Bernie Sanders is running for president. And you can look at that a few different ways. The cynical take is that this is theatrical, a pretense to grant the appearance of a primary campaign without challenging the expected outcome of a Hillary Clinton nomination. But Sanders certainly doesn’t think of it that way, having raised over $2 million in the first 48 hours since his announcement.
The way I look at the Sanders campaign is through the lens of another campaign: the fight to raise the minimum wage. When that battle was left to Washington, it floundered. But outside agitation unified the Democratic Party over the past week around a true living wage, forcing politicians beyond where they felt comfortable. The story reveals the power of activism based on principle, and a Sanders campaign can serve as a conduit for this kind of work.
The minimum wage started in 1938 at one quarter an hour, rising incrementally through the 1960s. But the apex in terms of purchasing power for the minimum wage was actually 1968. If you adjust for inflation, the minimum wage is lower today, at $7.25 an hour, than what it was more than 45 years ago.
In 2008, the Obama presidential campaign pledged to raise the minimum wage to $9.50 an hour by the end of 2011, indexed to inflation to increase in subsequent years. But without much pressure from the outside, this became a promise without follow-through. It wasn’t a tremendous priority amid the Great Recession, so the wage stayed flat, losing around 6 percent of its purchasing power since the last increase. By the 2013 State of the Union, the proposal had actually slid back: President Obama asked for an increase to only $9 an hour.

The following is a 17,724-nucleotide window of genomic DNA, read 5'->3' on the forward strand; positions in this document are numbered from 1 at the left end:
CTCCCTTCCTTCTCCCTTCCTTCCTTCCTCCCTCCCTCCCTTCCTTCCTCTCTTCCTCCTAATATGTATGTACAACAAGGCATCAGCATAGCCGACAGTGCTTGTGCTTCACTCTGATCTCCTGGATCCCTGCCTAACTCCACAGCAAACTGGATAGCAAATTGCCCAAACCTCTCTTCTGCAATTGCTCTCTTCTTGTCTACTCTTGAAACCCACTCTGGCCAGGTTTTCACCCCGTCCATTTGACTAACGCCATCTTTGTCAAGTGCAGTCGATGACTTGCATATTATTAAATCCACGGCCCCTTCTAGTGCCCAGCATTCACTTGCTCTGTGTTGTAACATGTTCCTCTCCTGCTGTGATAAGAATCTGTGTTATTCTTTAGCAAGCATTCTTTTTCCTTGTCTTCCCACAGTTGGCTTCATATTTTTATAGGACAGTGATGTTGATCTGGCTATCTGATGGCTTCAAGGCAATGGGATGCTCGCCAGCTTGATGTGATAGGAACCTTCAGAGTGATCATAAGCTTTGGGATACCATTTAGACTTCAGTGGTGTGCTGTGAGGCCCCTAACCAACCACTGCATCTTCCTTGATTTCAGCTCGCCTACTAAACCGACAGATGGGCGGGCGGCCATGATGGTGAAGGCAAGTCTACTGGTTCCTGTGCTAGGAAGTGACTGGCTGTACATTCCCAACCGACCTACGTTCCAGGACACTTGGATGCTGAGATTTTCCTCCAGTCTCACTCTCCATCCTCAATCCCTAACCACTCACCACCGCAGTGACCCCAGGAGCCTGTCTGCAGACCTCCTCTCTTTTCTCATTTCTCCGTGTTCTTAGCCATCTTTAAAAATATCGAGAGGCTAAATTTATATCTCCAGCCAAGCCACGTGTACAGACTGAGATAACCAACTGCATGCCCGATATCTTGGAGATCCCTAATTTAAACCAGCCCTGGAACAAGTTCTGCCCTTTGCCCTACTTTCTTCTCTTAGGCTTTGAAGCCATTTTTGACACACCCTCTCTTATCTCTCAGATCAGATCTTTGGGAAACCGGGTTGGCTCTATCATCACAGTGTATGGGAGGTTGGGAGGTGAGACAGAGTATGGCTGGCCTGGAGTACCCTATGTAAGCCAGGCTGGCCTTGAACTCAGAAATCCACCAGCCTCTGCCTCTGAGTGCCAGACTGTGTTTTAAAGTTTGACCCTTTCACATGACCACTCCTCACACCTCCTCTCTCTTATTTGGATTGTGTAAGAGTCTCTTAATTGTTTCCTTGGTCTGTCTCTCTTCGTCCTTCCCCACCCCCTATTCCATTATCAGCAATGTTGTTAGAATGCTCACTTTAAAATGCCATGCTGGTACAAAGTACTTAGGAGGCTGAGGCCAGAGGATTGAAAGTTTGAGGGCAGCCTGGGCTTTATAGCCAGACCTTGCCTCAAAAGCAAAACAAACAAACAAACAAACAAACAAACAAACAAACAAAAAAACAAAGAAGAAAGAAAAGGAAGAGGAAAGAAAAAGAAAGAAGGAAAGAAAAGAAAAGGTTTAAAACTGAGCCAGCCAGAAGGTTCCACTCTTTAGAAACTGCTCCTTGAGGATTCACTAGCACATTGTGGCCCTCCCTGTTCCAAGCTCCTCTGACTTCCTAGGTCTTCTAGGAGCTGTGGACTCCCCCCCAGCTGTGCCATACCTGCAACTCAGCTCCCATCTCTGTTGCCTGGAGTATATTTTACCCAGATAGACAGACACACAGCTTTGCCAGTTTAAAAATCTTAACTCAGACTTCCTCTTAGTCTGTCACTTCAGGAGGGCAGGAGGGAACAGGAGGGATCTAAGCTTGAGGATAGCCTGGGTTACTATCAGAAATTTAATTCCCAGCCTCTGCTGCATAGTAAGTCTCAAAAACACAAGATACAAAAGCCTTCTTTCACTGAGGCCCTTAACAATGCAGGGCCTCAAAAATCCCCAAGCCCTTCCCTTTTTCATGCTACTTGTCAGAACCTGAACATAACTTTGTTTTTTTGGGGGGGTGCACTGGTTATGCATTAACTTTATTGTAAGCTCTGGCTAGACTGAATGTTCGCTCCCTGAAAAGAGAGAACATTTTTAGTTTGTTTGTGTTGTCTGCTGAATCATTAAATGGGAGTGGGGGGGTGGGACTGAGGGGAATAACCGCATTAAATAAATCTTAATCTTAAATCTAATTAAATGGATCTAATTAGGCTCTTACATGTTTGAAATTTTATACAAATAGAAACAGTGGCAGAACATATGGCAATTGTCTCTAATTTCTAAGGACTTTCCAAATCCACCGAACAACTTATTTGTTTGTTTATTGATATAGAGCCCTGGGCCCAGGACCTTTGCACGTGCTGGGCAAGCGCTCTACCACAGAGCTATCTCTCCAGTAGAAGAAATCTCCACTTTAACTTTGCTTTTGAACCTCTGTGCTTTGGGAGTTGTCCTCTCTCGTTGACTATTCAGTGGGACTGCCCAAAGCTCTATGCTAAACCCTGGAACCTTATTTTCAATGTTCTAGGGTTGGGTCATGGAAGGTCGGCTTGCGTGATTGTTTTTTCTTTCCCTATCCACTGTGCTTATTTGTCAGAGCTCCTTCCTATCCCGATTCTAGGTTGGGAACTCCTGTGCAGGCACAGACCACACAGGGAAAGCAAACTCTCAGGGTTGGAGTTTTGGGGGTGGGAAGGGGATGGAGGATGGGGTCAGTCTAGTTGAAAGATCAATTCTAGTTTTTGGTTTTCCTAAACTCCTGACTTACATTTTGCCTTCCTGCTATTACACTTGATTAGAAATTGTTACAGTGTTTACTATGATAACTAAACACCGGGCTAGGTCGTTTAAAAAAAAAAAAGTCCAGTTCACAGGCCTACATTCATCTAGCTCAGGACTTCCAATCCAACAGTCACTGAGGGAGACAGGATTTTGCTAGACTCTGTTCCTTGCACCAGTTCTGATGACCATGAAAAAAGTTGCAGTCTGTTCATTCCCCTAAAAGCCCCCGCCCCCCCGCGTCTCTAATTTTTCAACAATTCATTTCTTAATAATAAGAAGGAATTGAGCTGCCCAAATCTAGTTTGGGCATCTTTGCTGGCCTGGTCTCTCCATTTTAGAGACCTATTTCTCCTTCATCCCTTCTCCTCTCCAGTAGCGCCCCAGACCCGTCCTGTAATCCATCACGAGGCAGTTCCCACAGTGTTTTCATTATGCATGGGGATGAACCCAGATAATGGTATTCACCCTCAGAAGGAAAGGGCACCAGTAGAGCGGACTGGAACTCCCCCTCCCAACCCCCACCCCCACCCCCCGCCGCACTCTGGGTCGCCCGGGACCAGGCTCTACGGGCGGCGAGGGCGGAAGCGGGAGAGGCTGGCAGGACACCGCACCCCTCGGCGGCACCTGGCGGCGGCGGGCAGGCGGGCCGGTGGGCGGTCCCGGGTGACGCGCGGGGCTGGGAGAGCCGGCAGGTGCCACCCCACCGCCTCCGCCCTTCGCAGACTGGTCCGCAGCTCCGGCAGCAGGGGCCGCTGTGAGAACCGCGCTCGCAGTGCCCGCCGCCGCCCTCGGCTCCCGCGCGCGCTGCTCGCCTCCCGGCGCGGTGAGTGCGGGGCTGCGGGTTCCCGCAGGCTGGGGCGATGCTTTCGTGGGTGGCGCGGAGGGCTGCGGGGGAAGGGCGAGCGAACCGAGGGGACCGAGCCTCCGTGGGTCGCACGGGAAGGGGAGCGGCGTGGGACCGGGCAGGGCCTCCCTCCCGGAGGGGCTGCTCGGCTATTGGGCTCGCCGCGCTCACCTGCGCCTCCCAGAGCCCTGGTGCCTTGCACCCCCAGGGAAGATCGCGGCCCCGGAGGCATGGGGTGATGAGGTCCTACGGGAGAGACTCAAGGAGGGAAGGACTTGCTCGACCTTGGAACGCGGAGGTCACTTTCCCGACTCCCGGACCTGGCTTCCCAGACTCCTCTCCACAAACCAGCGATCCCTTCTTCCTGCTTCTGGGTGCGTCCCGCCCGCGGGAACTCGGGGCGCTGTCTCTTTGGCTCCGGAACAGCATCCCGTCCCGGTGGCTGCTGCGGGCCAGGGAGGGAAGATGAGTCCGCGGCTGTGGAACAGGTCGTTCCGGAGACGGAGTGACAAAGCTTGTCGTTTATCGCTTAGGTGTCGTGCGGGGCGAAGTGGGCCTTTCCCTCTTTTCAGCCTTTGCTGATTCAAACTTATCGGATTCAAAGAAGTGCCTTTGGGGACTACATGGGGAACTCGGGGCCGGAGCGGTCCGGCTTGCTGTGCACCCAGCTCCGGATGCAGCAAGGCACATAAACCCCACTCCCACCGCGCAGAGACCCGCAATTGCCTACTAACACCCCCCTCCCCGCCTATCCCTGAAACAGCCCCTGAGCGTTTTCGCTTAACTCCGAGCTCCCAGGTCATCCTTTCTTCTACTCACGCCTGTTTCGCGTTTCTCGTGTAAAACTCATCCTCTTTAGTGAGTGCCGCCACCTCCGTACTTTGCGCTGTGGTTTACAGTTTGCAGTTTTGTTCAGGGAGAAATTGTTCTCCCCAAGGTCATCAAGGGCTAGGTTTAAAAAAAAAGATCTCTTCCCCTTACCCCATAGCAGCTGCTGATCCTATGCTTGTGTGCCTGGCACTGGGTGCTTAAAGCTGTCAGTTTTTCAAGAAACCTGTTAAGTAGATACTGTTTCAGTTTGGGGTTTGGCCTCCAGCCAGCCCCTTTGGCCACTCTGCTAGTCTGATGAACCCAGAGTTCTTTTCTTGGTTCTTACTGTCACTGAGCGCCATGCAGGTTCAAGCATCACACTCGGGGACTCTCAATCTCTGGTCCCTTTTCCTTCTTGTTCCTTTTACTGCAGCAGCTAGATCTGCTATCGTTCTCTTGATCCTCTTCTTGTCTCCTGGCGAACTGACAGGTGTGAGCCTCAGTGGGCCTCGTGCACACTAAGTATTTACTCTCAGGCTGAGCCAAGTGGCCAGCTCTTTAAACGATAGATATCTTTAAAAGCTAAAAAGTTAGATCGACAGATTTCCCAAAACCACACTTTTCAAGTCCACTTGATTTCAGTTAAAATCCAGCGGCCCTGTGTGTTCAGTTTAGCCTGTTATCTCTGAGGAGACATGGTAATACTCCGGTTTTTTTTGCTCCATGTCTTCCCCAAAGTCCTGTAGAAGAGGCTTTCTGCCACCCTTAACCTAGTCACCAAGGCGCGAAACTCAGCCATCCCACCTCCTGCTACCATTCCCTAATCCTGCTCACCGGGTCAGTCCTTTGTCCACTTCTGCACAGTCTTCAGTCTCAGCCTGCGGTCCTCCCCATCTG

But out of the ashes of the Occupy movement, low-wage employees started to organize in their communities and workplaces. First there was the OUR Walmart campaign, which started with 100 Wal-Mart employees demanding a meeting with top executives in 2011. The next year, OUR Walmart members protested on Black Friday, the most high-profile retail sales day of the year. This matured into a coordinated movement, bringing in fast-food and other retail franchises and engaging in regular wildcat strikes and actions. They also came up with a specific goal: a $15-an-hour minimum wage and the right to a union. The idea was that everybody who worked full-time should be able to support themselves and their families at the most basic level.